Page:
Aaron Diehl has mystified listeners with his layered artistry since his 2013 debut release on Mack Avenue Records. He reaches into expansion. At once temporal and ethereal — deliberate in touch and texture — his expression transforms the piano into an orchestral vessel in the spirit of beloved predecessors Ahmad Jamal, Erroll Garner, Art Tatum and Jelly Roll Morton. Moment to moment, he considers what instrument he’s moved to evoke. “This is a singular voice here, but maybe this section is a saxophone soli, or this piece here are high winds or low brass in the bass,” says the Steinway artist, describing his concept on the bandstand.

Davóne Tines has been heralded as “[one] of the most powerful voices of our time” by the Los Angeles Times. The “immensely gifted American bass-baritone…has won acclaim, and advanced the field of classical music” (The New York Times) as a path-breaking artist whose work not only encompasses a diverse repertoire but also explores the social issues of today. As a Black, gay, classically trained performer at the intersection of many histories, cultures, and aesthetics, he is engaged in work that blends opera, art song, contemporary classical music, spirituals, gospel, and songs of protest, as a means to tell a deeply personal story of perseverance that connects to all of humanity.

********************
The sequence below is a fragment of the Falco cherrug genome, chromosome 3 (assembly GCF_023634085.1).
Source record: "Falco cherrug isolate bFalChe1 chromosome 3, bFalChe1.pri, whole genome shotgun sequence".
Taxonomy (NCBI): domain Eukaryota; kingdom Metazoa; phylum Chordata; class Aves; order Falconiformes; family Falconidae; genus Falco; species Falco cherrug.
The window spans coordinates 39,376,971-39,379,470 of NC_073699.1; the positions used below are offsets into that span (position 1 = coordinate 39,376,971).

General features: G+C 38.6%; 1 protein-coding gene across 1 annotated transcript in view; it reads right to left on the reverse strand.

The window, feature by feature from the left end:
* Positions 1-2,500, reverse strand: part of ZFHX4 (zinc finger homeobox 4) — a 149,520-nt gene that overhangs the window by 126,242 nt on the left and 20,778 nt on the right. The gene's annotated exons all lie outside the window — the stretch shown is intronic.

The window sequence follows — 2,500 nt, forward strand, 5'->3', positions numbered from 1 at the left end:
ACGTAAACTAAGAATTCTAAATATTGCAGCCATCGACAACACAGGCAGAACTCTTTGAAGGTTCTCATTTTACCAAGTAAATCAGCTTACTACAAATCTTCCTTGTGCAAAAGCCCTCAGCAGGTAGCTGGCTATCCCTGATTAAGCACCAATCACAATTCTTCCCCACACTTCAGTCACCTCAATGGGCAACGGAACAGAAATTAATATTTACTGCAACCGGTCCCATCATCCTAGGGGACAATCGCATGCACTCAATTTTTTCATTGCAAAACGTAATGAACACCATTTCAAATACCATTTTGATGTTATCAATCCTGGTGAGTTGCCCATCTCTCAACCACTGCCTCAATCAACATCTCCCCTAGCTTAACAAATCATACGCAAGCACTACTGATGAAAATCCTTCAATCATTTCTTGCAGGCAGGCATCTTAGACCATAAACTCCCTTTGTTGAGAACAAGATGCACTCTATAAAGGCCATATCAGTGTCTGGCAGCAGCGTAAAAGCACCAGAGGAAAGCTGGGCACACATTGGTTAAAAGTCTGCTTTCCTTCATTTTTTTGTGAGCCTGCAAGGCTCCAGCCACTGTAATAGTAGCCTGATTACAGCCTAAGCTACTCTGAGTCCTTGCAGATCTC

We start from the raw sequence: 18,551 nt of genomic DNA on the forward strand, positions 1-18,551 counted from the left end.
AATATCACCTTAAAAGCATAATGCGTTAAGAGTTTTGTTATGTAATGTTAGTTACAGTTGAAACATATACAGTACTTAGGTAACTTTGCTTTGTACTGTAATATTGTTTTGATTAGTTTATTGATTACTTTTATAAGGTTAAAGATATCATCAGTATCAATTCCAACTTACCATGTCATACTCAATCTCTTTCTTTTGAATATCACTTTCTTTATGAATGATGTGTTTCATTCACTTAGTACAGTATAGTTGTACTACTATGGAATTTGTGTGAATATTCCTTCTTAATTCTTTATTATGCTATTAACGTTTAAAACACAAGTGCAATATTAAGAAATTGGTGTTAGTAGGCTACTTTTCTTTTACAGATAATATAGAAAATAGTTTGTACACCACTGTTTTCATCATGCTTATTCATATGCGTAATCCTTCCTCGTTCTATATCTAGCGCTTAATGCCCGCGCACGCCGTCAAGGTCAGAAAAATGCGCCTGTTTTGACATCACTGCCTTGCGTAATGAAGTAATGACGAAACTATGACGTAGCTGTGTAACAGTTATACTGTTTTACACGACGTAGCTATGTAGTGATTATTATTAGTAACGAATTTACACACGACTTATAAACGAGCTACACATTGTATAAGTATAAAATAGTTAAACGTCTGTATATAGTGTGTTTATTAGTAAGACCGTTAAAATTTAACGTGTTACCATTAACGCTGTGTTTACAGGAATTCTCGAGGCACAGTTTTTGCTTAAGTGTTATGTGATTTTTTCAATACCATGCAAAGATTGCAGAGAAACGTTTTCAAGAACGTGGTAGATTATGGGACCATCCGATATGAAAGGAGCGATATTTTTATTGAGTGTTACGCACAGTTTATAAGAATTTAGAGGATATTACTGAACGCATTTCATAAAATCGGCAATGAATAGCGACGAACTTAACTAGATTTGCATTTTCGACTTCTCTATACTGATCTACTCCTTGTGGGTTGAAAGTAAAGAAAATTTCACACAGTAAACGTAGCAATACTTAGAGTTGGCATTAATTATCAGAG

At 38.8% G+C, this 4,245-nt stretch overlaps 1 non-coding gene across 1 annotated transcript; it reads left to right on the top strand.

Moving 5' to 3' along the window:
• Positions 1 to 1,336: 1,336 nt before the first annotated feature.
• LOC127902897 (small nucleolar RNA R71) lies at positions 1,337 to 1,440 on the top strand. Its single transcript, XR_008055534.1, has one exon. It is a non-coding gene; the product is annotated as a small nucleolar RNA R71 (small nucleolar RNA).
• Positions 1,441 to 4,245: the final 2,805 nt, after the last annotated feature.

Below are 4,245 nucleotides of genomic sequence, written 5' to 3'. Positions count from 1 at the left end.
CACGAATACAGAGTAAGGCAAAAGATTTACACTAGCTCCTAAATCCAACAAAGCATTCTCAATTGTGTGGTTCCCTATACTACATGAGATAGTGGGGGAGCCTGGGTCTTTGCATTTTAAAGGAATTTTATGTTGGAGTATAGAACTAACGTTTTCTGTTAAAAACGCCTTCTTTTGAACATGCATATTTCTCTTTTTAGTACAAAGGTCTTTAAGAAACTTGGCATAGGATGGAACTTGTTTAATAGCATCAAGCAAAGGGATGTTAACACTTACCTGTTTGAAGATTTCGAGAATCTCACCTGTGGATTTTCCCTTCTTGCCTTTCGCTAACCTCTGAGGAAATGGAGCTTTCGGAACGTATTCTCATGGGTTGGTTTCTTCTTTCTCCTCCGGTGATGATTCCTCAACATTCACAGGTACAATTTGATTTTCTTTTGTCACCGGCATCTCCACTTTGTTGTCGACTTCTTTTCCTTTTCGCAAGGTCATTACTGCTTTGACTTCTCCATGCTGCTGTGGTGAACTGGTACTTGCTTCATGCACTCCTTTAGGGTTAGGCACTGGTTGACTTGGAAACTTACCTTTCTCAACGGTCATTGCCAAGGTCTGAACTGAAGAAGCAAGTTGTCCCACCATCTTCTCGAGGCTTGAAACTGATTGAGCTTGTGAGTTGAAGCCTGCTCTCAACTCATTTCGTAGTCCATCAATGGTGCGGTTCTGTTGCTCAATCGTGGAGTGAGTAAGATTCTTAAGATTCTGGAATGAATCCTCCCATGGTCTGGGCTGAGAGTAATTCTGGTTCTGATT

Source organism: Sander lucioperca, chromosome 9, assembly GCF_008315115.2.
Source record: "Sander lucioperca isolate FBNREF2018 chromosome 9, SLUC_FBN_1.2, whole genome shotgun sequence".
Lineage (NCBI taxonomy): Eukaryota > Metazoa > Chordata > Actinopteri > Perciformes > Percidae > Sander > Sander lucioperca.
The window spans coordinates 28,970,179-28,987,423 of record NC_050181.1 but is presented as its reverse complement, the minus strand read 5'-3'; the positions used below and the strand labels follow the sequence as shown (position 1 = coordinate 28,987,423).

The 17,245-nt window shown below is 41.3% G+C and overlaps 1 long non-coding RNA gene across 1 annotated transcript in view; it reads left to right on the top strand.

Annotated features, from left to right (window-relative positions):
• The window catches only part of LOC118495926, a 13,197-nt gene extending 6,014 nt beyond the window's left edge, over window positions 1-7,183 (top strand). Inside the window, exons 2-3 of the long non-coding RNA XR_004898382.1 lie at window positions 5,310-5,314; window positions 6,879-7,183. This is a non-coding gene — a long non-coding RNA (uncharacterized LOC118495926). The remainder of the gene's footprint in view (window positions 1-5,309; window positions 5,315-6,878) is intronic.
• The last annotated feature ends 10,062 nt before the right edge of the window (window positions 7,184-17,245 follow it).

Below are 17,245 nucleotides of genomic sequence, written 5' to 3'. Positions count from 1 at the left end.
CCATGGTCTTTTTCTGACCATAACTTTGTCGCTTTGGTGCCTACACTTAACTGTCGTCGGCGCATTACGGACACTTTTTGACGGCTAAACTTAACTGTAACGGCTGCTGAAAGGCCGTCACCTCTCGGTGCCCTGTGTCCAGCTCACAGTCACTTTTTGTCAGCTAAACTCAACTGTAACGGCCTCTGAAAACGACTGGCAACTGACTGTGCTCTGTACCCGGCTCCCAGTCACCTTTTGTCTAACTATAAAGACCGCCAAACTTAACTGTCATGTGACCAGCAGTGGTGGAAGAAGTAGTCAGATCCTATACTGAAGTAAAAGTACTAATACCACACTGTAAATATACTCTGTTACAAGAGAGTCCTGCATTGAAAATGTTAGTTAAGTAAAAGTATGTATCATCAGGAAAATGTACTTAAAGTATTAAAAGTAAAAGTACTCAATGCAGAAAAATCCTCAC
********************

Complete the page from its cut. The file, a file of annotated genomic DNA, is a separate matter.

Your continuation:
3/11/22 7:00 PM
Hill Auditorium Lower Lobby

Pre-Concert Discussion:
Orchestral Programming for an Evolving World

DETAILS

We exist at the confluence of parallel pandemics, from COVID-19, polarizing misinformation, rising mental health crises, further concentration of wealth and power, and continued violence against Black and Brown people. American orchestras have long been accused of holding on to outdated traditions, and recent events have placed a greater sense of urgency around their evolution. The Philadelphia Orchestra has emerged as a leader in reshaping its mission and identity to better reflect the times we live in.

Join us in a discussion about orchestral programming today, ways exclusionary history is being addressed, and the development of new frames and contexts.

Please Note: This event is for ticketholders to the Friday, March 11 performance of The Philadelphia Orchestra.

Moderators

Cayenne Harris, UMS Vice President of Education & Community Engagement
Dr. Mark Clague, Associate Dean for Partnerships, U-M School of Music, Theatre & Dance

Panelists

Matías Tarnopolsky, President and CEO, The Philadelphia Orchestra
Doris Parent, Vice President of Inclusion, Diversity, Equity, and Access Strategies (IDEAS) and Strategic Partnerships, The Philadelphia Orchestra
Aaron Diehl, pianist and composer
Davóne Tines
, bass-baritone

Panelist Bios